Reading Room – April 2023

Orthography

This month we will be discussing orthography: what orthography is, how does it affect decoding and encoding, and strategies to teach it.

Or-thog-ra-phy – We can see that the word has four syllables. How many morphemes does this word have? If we check on Etmyonline (one of our favorite apps) we see that orthography has two morphemes: ortho – graphy both of which come from the Greek: Orthos – meaning “correct” and graphein meaning “to write”.
“Orthography is the art of writing words with proper letters according to standard usage”, as defined by the Merriam Webster Dictionary. When we study orthography, we study the conventional spelling or words – for example – when do I use ck, c, or k to spell the /k/ sound? How do I add suffixes to unchanging and changing base words?

That’s why we study the spelling rules and letter/sound rules that govern the encoding of English. Orthography also includes English norms of not only spelling but of capitalization, hyphenation, word breaks, emphasis and punctuation.
Spelling in English can be complex because English also uses Latin, Greek, Spanish, and even French and German orthography, in some cases. However, do not despair because English is actually about 88% predictable! There are many conventions on which we can rely.

Remember to teach orthography/spelling as part of your Structured Literacy lesson using multisensory techniques, explicit and clear instruction and teach concepts incrementally until they are mastered. Research clearly shows that teaching encoding in conjunction with decoding greatly supports and improves both. One can think of decoding as seeing the symbols (letters) and attaching the sounds and encoding as the opposite – hearing the sounds and attaching the letters.

Some General Spelling Rules:

  • Teach your students the six syllable types of English – knowing these patterns will help your students with spelling the words – tap, tape (closed syllable to vowel consonant e syllable type)
  • Q is always followed by U – squeak, quick
  • S never follows X – boxes, taxes
  • Every syllable includes at least one vowel
  • I before E except after C (most of the time)
  • Use -ck directly after a short vowel for the ending /k/ sound
  • End 1-syllable words with double F’s and L’s & S’s & sometimes Z (Bonus Letter Rule, Floss Rule)
  • No word in English ends in V – shelve, give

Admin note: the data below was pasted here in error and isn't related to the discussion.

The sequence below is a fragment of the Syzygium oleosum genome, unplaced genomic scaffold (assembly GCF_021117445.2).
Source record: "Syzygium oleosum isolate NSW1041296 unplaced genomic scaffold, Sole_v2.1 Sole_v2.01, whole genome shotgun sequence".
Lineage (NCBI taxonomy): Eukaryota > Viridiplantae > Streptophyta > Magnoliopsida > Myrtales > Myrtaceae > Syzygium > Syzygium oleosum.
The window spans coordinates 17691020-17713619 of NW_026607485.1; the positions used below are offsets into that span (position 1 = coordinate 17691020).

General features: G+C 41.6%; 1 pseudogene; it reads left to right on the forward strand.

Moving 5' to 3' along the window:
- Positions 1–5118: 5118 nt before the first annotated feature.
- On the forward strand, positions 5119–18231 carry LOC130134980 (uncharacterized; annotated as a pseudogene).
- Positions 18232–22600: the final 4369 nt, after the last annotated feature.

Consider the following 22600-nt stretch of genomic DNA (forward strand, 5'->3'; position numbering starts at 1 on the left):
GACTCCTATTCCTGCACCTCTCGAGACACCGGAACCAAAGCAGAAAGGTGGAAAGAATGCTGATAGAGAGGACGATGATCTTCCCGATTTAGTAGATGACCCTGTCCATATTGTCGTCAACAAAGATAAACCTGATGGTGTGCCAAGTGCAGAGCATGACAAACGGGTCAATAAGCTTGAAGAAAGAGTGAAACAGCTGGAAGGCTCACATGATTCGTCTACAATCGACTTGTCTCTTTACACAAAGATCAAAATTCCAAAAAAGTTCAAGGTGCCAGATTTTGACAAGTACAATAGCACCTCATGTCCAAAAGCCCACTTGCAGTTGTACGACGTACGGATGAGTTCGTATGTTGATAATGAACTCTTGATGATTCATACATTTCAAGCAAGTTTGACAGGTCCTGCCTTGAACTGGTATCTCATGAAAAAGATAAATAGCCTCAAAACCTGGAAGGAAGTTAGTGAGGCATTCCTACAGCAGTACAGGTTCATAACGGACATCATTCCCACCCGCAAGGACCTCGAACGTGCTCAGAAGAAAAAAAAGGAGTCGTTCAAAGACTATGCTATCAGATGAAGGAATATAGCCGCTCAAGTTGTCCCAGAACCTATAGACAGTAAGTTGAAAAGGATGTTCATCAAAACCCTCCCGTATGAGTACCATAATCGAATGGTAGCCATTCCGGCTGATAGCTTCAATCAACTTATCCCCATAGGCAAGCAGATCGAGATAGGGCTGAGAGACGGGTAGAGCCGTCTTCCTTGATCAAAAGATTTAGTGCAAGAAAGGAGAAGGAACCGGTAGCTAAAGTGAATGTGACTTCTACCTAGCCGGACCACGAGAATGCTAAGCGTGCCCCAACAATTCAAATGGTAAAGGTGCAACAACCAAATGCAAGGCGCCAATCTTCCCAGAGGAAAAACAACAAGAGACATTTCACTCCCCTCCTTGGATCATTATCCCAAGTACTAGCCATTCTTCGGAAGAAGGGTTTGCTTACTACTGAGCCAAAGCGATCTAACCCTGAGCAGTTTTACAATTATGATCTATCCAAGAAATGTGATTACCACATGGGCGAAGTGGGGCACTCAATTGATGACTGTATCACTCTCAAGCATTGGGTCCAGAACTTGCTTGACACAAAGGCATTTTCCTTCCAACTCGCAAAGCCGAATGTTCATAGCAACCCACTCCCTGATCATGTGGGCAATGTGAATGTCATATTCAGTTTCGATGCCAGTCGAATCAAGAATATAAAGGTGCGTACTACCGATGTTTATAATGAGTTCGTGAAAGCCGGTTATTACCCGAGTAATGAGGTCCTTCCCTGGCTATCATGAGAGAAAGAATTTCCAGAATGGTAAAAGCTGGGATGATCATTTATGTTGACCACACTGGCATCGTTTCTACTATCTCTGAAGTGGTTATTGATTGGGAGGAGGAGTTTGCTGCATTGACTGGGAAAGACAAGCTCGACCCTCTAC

• No word in English ends in J (use DGE or G followed E) – fudge, plunge

Adding Suffixes to words:

Keep in mind that there are vowel suffixes and consonant suffixes.
Here are some common vowel suffixes – es, ing, ed, ive, able, en, er, est, ish, or, y
Here are some common consonant suffixes – s, ful, less, ly, ment, ness, ty
Often consonant suffixes can just be added to unchanging base words – shop – shops, hope – hopes. It becomes a bit tricky when adding vowel suffixes to these same words.
If we add the suffix ing to hope, we have hoping. We had to drop the e to add the vowel suffix. If we add that same suffix to shop we have to double the last consonant and we have shopping.
Rule: When adding a vowel suffix to a Vowel Consonant E syllable, drop the E and add the vowel suffix. (safe – safer)

Rule: When adding a vowel suffix to a 1:1:1 word, closed or r-controlled ( one syllable, one vowel, one consonant), double the last consonant. (thin – thinner)

Rule: The letter a often says /aw/ when followed by the letter l (all) and also if the letter w precedes it (water).

Adding suffixes to words ending in y:

Words ending in y have their own set of rules.  When you add a suffix that starts with e (such as -ed, -er, or -est) to a word that ends in y, the y usually changes to an i.

Cry – cried, crier

Dry – dried, drier

Baby – babies

Family – families

The y doesn’t change for the suffix ing.

Cry – crying

Dry – drying

If the word has two consonants before the y change the y to i.

Sloppy – sloppily

Happy – happily, happier

Resources:

Spelling:

https://www.readingrockets.org/teaching/reading-basics/spelling

Punctuation:

https://www.grammarly.com/punctuation?gclid=Cj0KCQjwn9CgBhDjARIsAD15h0CxRzcyL4tmCVCr4_4Ub1gnkF7KhQysbbKzpykaEWrVDI6-uAlMC4YaArxJEALw_wcB&gclsrc=aw.ds

For questions, please contact:

Chris Fox – cfox@ces.org, Jessica Powell – jpowell@ces.org 

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